Sep 13, 2014
    By:

    --Comment from Cindi Hounton--

    Sep 13, 2014
    I fly about once a year and honestly most cards are just not worth it. Instead I use cash back cards like that give you 1 percent straight cash back and 5 percent in revolving categories. I've tried two airline cards: Southwest which has an annual feel. After the annual fee, I don't think that I really got a bargain. I also tried Spirit Airlines card which had the fee waived the first year and a bonus. When I tried to use the bonus points it wasn't all that easy and the price after the points wasn't that much cheaper than the cheapest flight I found on hotwire. My conclusion is that I'm better off with a card that gives straight cash back and finding a cheap flight.
    Sep 4, 2014
    By:

    --Comment from James Dalton--

    Sep 4, 2014
    I've had the American Express Platinum Delta Skymiles card for over 10 years and if you travel alot it really comes in handy. I love the fact that you get priority boarding, so there is no waiting or pushing or shoving to get on the plane. The baggage insurance is also a big plus as it came in handy when I went on a trip to the Caribbean. The airline somehow ended up losing my luggage, but I was quickly reimbursed and was able to replace all that was lost. It is a good card to have as it has a lot of perks for travellers.
    Jan 9, 2015
    Photo of Terrance M.
    Jan 9, 2015
    Yes, I've had the same experience with American Express as well. Their customer service is very good, they step up if you have any problems on your trip. I lost my card once in Hawaii, and the next day I got a replacement at my hotel!
    Sep 1, 2014
    By:

    --Comment from Swetha Wetta--

    Sep 1, 2014
    I use the United Mileage Plus Visa card whenever I travel. I often use United when flying so the bonus miles that I get with this card is really convenient. I even got one free flight to Las Vegas because I earned enough points.
    Nov 25, 2014
    Photo of Manda S.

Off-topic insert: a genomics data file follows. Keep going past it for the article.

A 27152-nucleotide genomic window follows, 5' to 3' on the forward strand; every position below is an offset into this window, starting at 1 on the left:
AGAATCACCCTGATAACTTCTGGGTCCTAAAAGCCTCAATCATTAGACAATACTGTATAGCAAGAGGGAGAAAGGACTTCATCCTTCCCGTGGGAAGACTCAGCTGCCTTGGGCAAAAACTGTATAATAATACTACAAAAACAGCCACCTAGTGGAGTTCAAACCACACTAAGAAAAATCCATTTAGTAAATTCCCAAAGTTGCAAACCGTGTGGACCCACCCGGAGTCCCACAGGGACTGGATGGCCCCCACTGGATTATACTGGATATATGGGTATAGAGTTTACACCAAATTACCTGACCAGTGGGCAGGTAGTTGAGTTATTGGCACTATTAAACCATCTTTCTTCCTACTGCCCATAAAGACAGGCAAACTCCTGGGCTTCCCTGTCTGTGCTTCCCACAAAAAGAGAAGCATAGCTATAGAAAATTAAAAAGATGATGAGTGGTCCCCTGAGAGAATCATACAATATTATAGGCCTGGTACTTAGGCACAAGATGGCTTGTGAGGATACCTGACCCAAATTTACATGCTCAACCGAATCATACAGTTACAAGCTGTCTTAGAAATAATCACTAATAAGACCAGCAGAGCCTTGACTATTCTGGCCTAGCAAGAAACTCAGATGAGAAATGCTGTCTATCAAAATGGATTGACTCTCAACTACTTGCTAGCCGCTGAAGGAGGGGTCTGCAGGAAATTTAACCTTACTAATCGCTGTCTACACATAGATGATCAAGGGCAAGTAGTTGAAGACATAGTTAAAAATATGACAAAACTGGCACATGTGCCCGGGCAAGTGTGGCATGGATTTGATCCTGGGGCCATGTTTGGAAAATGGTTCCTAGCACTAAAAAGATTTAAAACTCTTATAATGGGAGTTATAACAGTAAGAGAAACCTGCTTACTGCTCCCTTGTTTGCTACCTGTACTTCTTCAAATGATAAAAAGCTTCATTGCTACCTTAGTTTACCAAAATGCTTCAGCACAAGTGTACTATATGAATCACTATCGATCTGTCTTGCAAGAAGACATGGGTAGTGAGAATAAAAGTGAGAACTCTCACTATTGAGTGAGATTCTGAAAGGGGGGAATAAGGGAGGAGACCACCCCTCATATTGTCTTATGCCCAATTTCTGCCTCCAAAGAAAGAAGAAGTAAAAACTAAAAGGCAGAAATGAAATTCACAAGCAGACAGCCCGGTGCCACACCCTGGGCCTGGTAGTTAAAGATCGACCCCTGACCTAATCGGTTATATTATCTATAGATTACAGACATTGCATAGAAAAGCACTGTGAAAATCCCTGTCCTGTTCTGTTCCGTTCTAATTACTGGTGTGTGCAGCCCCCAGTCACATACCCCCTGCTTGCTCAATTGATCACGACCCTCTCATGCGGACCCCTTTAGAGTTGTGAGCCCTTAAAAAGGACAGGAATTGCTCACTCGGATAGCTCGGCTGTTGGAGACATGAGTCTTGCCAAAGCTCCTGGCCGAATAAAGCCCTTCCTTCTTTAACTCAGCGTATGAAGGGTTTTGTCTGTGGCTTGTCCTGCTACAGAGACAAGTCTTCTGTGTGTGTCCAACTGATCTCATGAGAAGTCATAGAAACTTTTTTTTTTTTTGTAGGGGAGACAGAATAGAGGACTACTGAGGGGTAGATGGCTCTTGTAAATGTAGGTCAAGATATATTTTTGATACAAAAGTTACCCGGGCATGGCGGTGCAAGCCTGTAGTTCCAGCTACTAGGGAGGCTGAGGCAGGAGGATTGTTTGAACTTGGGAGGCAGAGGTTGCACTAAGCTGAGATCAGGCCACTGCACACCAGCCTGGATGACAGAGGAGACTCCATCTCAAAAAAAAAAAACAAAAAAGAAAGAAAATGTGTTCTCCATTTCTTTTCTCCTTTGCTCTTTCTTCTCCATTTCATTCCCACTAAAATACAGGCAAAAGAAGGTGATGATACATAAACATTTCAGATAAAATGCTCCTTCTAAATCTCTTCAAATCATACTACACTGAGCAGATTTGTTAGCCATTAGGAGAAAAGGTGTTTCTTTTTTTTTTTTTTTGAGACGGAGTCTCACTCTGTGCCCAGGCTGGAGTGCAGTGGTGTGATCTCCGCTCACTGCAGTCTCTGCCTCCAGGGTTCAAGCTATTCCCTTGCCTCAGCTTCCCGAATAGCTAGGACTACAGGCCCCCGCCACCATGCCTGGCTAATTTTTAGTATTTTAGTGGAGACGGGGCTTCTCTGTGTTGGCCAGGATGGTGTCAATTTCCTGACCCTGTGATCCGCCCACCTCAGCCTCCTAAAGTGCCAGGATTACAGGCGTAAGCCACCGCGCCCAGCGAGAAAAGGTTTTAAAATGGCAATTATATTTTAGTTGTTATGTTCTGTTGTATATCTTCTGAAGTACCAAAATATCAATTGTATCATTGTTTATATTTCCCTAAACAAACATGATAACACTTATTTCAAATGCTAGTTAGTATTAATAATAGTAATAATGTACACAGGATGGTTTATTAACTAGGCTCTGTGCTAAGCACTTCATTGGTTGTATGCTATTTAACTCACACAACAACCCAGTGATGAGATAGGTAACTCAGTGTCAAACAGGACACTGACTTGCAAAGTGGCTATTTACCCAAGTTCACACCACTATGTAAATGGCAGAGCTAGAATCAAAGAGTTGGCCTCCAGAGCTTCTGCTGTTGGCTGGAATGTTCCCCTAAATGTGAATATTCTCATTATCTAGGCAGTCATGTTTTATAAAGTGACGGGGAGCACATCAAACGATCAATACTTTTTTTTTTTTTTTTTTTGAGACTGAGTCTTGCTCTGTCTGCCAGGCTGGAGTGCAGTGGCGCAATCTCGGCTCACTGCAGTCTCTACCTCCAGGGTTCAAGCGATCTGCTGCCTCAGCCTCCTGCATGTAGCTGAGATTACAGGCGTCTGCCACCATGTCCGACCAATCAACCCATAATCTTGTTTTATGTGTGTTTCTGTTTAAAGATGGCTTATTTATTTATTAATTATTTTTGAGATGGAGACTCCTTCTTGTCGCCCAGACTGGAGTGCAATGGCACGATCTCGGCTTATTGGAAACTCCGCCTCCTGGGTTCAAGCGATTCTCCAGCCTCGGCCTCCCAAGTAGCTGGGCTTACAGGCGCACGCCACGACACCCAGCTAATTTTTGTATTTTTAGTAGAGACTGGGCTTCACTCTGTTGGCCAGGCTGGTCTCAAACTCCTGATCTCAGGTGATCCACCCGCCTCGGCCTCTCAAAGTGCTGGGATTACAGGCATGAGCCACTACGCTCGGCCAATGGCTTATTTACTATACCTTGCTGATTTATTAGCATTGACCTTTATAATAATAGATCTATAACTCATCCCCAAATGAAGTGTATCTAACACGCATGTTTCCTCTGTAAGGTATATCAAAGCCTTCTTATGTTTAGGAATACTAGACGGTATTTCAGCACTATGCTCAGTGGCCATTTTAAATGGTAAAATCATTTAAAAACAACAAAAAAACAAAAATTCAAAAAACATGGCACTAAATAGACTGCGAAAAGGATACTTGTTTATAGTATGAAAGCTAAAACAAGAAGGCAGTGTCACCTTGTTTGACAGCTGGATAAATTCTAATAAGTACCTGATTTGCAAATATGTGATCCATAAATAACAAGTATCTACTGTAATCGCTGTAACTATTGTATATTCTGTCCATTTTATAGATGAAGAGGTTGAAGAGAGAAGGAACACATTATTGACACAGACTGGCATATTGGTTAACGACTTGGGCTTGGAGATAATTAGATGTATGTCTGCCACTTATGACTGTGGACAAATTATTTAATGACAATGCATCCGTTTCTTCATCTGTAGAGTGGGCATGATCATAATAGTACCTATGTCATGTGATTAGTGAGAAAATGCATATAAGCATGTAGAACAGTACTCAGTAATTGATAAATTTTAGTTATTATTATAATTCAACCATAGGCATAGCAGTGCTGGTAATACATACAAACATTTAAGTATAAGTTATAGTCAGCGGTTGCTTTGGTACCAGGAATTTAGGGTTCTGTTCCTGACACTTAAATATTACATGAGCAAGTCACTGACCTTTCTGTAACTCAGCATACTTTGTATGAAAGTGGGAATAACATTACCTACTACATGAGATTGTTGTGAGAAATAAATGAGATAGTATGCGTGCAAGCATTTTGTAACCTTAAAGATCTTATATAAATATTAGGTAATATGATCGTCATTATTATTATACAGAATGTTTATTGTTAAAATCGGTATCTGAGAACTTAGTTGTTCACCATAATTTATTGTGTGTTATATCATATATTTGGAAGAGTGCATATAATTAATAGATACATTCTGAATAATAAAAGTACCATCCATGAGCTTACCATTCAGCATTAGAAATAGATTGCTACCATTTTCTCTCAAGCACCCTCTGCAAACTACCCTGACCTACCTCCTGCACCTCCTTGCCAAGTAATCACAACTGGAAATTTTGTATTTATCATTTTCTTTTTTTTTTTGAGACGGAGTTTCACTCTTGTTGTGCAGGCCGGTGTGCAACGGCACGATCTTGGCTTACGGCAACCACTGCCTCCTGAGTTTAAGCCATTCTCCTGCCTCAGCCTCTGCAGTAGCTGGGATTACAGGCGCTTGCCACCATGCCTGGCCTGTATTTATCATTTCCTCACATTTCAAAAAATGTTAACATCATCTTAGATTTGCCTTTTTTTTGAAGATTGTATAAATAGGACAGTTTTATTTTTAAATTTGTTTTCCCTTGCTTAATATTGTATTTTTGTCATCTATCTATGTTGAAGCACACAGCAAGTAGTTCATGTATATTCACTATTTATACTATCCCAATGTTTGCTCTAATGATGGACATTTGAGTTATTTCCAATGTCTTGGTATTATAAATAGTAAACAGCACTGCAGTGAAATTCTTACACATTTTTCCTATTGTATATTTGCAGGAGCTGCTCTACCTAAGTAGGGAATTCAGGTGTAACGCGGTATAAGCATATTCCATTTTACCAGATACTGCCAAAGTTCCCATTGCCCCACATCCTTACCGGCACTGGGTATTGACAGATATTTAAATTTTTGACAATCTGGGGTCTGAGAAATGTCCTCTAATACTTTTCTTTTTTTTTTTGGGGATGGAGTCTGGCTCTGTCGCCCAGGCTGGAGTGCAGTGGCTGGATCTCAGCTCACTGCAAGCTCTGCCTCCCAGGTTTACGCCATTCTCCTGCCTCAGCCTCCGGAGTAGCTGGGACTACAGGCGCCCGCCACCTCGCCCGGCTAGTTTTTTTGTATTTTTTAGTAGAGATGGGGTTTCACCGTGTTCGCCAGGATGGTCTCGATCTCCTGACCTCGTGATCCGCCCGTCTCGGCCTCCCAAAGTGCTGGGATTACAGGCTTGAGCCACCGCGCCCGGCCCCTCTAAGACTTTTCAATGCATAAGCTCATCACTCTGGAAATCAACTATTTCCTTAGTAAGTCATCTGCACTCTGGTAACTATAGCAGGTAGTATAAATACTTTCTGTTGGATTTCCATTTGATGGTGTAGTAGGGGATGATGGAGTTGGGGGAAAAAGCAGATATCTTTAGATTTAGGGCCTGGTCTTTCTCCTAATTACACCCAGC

Nov 25, 2014
    I also use this card and I think it's a great card to have. While I have not earned a free flight yet, I'm close to it. The bonus miles are definitely a plus.

    That's exciting that you got a free flight to Vegas, I'd love to get one to there as well!
    Aug 27, 2014
    By:

    --Comment from Brittany Venegas--

    Aug 27, 2014
    I absolutely think that airline credit cards are worth it, especially for the avid traveler. The rewards are great, and if you find one that does not let the points expire, even better. It is always great when you are able to travel for less money. Sometimes, the perks are worth it too, such as free car rental, extra luggage, foreign fees, upgrades, or purchase protection. Overall, airline credit cards are a nice thing if you find the right one.
    Aug 6, 2014
    By:

    --Comment from Not-Eevee Sylveon--

    Aug 6, 2014
    Traveling with a miles card is definitely worth it, every time. I always make sure to use my Capital One card when I travel overseas to rack up the miles because I often travel at least a few times a year. Having no annual fee is also really helpful for a young person like me just starting out with credit cards as well. I remember using my Capital One last year when I took a trip to Japan, and the amount of miles I was able to get from just the one way trip alone was pretty good. Not to mention your miles don't expire, which is really good for you even if you travel somewhat infrequently. Low APR is nice for me too, and I think overall it's a great card for those of us who are just starting out with credit cards in general.
    Aug 2, 2014
    By:

    --Comment from Aloysius Chien--

    Aug 2, 2014